The recognition that sometimes the best path is to stop adding and instead subtract can apply to everything from trying to not spend more time just acquiring information and instead focusing the time on distilling that information, to spending less time creating (building more) and more time editing (subtracting out what doesn’t belong), to advisory firms that get ‘stuck’ growing to client size (and staff count) that is more than the advisor every really wanted, and improving their work/life balance, their income, and their well-being by subtracting clients and staff and “right-sizing” the business instead.
In the end, “Subtract” provides a wide range of examples throughout the world and society where subtracting ended out being a more fruitful endeavor than adding more, though ultimately the power of reading the book is not to think about how society has a perhaps-unhealthy obsession with “more”, but finding in the pages the inspiration and courage to take the difficult step of subtraction in our own lives.
If you look at Barron’s and similar “Top Advisor” lists, it seems like every advisory firm is growing by leaps and bounds, and any firm that isn’t must be ‘failing’ to achieve its growth potential. Yet a broader look at the industry by those like FP Transitions finds that in reality, only about 5% of all advisory firms ever grow to become a multi-advisor business that even could sustain beyond the founding advisor, while the other 95% of us simply have a book of clients we serve or perhaps have built a practice around leveraging ourselves up to serve a few more clients.
Which doesn’t necessarily mean that only 5% of advisory firms have figured out “the growth formula” and the other 95% have not. As most advisors, when asked why they haven’t grown a larger advisory firm, will typically explain that the real concern of growing bigger is that it’s harder to maintain the same standard of service for clients if the firm grows too large and/or too fast. In other words, most advisory firms may be “small” not necessarily because they don’t know how to grow big or can’t do so, but because it’s more important to them to be great to the clients they have than just to be big solely for the sake of.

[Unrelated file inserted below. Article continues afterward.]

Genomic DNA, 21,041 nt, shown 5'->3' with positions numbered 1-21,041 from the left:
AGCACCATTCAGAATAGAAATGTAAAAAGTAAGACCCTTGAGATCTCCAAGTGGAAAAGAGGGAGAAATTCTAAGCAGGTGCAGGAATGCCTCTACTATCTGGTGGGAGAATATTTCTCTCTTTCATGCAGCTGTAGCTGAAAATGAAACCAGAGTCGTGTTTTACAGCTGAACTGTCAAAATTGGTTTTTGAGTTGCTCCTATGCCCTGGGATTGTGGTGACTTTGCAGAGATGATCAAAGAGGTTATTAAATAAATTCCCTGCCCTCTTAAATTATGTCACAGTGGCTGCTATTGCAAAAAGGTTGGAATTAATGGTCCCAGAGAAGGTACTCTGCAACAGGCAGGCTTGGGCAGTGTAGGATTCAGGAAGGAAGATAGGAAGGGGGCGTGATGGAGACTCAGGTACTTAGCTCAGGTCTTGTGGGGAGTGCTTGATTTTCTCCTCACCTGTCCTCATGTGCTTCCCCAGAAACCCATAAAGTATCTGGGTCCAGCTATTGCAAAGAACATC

And as it turns out, the desire to prioritize “greatness” over “bigness” is not unique to financial advisors, as Bo Burlingham explains in his book “Small Giants”, which details the story of a wide range of businesses that choose to be great over just being big… or at Burlingham puts it, businesses that “turned down growth opportunities because they had larger ambitions”, where success was not measured by the size of the business alone, but by its quality and impact within the community it serves.
The significance of this “Small Giants” phenomenon, though, is not merely a recognition that for some businesses, greatness of quality may be more important than size alone, but that businesses that intend to optimize for greatness operate in a fundamentally different way than those scaling up for size alone. In particular, Small Giants focus heavily on their mission (the purpose filter through which all other business decisions are made), have a strong focus on culture (necessary to ensure the quality of service at the standards they expect), don’t sacrifice profitability on the alter of size, form deeper relationships with their clients and other stakeholders, and engage more meaningfully with their community.